While many communities are taking away benches for fear of illegal or undesirable behavior, something else suggests keeping or even adding more of them: our country’s (and the world’s) aging population. In 2007, the World Health Organization published a guide to “Global Age-friendly Cities,” which noted, “The availability of seating areas is generally viewed as a necessary urban feature for older people.” Some older people surveyed for the guide expressed concern about “antisocial” elements occupying public benches. To mitigate that, the WHO recommended that outdoor seating be abundant, well-maintained, and regularly spaced.

Today, more than 500 communities worldwide are working, to various extents, on meeting the WHO’s guidelines. Surprisingly enough, the home of the infamous leaning bench—New York—has been among the most ambitious.

Ruth Finkelstein was the original director of the Age-Friendly NYC Commission, which launched in 2007. (She is now an assistant professor of health policy and management at Columbia University’s Mailman School of Public Health.) To begin with, Finkelstein says, her group held town-hall-style meetings with thousands of older people in each borough, listening to their concerns about everything from sidewalk maintenance to gaps in the city’s healthcare system.

“Benches came up a lot,” Finkelstein says, “both people talking about the fact that it made it difficult to do their errands if they didn’t have a place to sit, and also people just saying they want to sit out in their neighborhood and watch the world go by.”

Some of the older citizens’ desires were beyond the means of the initiative, but it seemed simple enough to add more benches—especially with money from the federal government’s 2009 stimulus package available. So Finkelstein’s group worked with the city’s Department of Transportation (a separate entity from the MTA) to put benches at bus stops and at other locations with higher concentrations of older people. Then they came up with a simple form that let anyone request a bench. To date, DOT has installed 1,500 benches, with another 600 planned by 2019.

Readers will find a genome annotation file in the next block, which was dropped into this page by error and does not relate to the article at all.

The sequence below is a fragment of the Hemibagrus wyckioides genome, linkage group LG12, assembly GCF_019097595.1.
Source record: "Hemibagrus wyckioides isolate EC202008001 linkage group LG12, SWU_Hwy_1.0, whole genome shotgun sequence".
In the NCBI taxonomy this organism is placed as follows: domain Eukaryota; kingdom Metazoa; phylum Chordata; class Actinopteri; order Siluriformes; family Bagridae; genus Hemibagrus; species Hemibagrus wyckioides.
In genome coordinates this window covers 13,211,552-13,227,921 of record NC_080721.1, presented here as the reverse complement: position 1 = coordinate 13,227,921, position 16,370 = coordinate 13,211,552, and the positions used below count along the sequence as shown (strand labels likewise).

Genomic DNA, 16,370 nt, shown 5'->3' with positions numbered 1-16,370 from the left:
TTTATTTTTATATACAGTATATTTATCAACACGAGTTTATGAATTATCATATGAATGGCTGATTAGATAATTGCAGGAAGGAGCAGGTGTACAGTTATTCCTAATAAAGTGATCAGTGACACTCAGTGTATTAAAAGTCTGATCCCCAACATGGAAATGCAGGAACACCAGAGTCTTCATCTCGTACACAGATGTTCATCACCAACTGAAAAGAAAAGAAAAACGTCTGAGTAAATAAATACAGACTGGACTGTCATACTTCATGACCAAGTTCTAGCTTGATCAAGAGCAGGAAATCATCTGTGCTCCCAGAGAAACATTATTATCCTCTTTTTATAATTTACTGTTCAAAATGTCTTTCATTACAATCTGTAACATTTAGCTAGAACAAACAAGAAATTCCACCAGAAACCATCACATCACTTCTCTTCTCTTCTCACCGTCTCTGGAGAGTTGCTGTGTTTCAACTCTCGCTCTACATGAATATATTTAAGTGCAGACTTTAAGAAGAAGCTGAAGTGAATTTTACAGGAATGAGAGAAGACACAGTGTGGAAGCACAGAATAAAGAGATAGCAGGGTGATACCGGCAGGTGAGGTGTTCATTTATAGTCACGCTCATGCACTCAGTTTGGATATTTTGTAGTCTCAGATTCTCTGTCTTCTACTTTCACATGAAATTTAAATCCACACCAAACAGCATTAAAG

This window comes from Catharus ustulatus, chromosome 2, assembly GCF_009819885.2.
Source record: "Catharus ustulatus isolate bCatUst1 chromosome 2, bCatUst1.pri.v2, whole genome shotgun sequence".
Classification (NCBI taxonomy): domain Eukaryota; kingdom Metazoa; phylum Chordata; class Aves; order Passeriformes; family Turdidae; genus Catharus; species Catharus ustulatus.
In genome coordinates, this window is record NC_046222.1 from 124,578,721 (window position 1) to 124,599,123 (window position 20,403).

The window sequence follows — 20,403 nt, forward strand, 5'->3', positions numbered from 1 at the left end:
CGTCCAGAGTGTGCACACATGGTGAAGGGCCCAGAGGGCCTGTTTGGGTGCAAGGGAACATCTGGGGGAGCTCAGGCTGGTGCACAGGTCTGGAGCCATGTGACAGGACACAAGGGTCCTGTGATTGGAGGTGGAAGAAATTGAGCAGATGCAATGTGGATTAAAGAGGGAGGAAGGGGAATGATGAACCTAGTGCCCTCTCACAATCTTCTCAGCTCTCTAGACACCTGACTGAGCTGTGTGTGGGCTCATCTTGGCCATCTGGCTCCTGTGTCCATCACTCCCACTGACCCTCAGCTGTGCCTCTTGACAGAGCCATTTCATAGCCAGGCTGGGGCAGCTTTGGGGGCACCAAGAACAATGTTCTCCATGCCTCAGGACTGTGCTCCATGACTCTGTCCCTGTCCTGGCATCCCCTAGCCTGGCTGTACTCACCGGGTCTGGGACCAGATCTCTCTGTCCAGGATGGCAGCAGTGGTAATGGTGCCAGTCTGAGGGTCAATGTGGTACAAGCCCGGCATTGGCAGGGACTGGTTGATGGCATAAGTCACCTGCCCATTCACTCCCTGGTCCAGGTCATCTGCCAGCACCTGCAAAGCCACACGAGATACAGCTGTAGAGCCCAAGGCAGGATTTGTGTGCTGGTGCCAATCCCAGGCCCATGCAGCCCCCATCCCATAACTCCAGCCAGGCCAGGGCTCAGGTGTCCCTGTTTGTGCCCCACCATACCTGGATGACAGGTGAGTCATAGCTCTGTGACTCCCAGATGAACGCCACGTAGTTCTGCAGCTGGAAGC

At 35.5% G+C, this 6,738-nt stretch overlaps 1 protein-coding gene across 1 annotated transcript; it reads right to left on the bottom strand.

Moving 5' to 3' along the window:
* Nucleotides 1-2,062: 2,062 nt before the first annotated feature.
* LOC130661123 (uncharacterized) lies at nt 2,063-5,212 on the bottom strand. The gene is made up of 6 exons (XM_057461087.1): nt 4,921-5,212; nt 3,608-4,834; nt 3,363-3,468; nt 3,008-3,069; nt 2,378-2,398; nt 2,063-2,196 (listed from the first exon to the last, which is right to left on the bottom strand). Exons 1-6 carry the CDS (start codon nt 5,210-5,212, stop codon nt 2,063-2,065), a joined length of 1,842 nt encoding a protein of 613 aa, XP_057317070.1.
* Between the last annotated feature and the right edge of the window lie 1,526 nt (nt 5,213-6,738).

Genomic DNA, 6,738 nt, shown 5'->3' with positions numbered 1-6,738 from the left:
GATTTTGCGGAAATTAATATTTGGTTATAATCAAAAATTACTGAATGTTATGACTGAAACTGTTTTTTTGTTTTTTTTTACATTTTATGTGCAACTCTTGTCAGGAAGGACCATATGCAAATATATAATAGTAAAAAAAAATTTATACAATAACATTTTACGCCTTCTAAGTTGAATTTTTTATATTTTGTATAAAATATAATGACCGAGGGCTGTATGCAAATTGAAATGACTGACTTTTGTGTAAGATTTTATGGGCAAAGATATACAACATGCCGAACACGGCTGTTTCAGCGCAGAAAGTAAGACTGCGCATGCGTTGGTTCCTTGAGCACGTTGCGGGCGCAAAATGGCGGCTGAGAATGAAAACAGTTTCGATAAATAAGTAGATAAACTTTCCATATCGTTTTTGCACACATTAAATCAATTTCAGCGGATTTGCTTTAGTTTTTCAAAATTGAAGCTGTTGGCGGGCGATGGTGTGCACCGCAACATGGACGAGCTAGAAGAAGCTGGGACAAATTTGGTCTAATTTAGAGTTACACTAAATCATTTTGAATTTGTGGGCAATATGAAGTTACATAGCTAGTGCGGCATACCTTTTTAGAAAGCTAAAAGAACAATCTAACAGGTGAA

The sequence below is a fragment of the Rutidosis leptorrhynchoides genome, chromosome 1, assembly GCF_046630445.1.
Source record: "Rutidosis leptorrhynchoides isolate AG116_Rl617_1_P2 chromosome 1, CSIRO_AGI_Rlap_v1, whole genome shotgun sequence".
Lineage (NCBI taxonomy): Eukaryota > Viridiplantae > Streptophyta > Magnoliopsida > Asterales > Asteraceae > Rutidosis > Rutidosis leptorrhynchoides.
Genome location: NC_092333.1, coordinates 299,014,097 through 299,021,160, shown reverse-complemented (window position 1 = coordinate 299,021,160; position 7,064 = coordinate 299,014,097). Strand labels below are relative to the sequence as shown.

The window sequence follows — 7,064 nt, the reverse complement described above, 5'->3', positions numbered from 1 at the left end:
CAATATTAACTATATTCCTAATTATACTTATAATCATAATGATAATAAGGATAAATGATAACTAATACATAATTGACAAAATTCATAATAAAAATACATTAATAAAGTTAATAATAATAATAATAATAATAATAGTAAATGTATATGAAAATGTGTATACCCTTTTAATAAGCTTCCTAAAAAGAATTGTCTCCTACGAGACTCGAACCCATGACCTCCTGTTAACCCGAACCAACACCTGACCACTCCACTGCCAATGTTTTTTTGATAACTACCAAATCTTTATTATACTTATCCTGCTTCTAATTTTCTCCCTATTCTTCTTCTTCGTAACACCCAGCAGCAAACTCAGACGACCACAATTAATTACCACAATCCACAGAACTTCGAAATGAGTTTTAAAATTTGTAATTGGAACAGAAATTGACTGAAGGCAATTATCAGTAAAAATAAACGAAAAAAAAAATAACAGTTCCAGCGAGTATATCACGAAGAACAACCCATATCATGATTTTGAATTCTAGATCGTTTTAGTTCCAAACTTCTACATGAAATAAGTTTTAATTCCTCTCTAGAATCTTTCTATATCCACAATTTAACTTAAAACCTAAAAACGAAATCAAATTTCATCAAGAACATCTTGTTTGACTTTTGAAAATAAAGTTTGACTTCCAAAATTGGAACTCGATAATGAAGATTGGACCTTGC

New Yorkers sit on a bench in Harlem
New Yorkers sit on a bench in Harlem, installed as part of the CityBench program (New York City Department of Transportation)

“They just started popping up all over the place,” Finkelstein says. “People love them. People use them. And there’s nothing about them that makes them only for old people. It’s an important way of creating a town square. Old people sit on them, young people sit on them, and sometimes old people and young people sit on them together and—God forbid—talk to each other.”

New York is not the only city that, in recent years, has both given benches and taken them away. Wichita, Kansas, recently floated a plan to remove seating from one downtown park in an effort to drive out homeless people. But as part of its own age-friendly initiative, the city also built a new “Grandparents Park” with plenty of seating to accommodate older people. Boston claimed that removing benches near one of its main train stations had reduced drug activity, but elsewhere, City Hall is proudly rolling out MIT-designed smart benches with phone-charging stations.

Local governments evidently remain conflicted. But the grumbling that ensues when benches are taken away—and the positive press when new ones are installed—suggest a stalemate in the War on Sitting, for now.